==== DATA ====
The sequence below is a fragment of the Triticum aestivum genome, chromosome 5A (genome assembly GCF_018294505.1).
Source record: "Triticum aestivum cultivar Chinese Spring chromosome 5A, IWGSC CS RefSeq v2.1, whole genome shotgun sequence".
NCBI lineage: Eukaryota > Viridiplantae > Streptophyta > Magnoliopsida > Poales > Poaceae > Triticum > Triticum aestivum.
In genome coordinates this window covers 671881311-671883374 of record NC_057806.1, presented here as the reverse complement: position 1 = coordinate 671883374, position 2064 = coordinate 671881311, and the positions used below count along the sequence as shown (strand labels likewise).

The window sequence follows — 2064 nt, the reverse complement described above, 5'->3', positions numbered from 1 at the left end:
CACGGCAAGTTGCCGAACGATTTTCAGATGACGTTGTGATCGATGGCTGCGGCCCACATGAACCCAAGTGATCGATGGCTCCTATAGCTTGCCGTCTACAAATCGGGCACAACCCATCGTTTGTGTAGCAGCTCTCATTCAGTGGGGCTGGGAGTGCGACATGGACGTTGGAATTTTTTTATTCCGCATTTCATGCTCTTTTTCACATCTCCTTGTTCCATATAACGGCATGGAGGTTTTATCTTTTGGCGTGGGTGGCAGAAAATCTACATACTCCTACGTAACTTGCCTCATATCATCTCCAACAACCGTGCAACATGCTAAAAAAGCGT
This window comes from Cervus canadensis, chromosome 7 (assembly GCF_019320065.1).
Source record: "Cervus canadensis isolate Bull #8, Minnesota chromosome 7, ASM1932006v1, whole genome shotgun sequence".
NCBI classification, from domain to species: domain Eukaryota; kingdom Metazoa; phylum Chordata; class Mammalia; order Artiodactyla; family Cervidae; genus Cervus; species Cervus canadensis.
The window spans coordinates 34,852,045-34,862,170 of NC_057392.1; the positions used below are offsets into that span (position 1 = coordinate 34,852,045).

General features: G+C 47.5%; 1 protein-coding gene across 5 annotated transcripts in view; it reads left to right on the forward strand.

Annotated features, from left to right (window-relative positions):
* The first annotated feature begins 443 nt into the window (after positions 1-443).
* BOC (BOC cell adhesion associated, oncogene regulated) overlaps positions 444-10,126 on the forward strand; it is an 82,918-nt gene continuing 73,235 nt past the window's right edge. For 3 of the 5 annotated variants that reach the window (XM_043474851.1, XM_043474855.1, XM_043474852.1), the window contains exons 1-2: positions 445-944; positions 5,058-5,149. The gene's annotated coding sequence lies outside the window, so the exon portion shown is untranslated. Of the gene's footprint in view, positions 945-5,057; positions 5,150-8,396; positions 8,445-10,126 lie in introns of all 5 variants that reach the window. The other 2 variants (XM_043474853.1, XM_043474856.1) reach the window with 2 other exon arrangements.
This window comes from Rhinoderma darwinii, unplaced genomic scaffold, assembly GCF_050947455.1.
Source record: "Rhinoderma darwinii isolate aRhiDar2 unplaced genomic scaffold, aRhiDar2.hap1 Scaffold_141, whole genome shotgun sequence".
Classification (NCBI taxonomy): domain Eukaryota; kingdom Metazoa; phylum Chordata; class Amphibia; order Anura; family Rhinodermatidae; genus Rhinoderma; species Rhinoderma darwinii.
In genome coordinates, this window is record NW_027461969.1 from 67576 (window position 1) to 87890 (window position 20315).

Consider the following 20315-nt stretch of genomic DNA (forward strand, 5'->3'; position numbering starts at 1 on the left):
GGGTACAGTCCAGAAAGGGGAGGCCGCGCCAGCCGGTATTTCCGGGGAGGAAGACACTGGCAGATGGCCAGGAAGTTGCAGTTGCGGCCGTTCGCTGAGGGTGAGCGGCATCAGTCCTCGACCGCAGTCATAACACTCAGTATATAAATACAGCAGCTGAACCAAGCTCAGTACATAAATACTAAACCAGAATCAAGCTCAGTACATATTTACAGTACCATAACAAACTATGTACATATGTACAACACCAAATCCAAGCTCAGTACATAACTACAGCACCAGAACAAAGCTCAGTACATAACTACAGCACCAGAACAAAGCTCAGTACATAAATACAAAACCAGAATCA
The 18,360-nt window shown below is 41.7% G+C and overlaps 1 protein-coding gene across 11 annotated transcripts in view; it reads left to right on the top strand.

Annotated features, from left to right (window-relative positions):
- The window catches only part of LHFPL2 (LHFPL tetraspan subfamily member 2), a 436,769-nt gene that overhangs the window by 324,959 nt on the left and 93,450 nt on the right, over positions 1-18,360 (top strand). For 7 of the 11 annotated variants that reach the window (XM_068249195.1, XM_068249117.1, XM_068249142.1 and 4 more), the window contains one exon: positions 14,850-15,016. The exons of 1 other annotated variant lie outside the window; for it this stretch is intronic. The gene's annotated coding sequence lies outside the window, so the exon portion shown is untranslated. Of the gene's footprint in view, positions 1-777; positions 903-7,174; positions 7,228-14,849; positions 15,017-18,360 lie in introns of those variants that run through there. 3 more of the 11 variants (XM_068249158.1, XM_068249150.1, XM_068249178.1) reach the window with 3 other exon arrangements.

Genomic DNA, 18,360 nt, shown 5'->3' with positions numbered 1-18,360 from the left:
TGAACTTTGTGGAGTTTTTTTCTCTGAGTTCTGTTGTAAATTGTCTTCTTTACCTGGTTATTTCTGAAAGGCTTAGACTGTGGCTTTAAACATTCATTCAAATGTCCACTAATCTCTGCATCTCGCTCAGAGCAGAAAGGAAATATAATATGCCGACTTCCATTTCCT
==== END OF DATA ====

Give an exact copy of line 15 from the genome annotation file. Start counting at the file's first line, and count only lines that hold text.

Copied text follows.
This window comes from Rhinoderma darwinii, unplaced genomic scaffold, assembly GCF_050947455.1.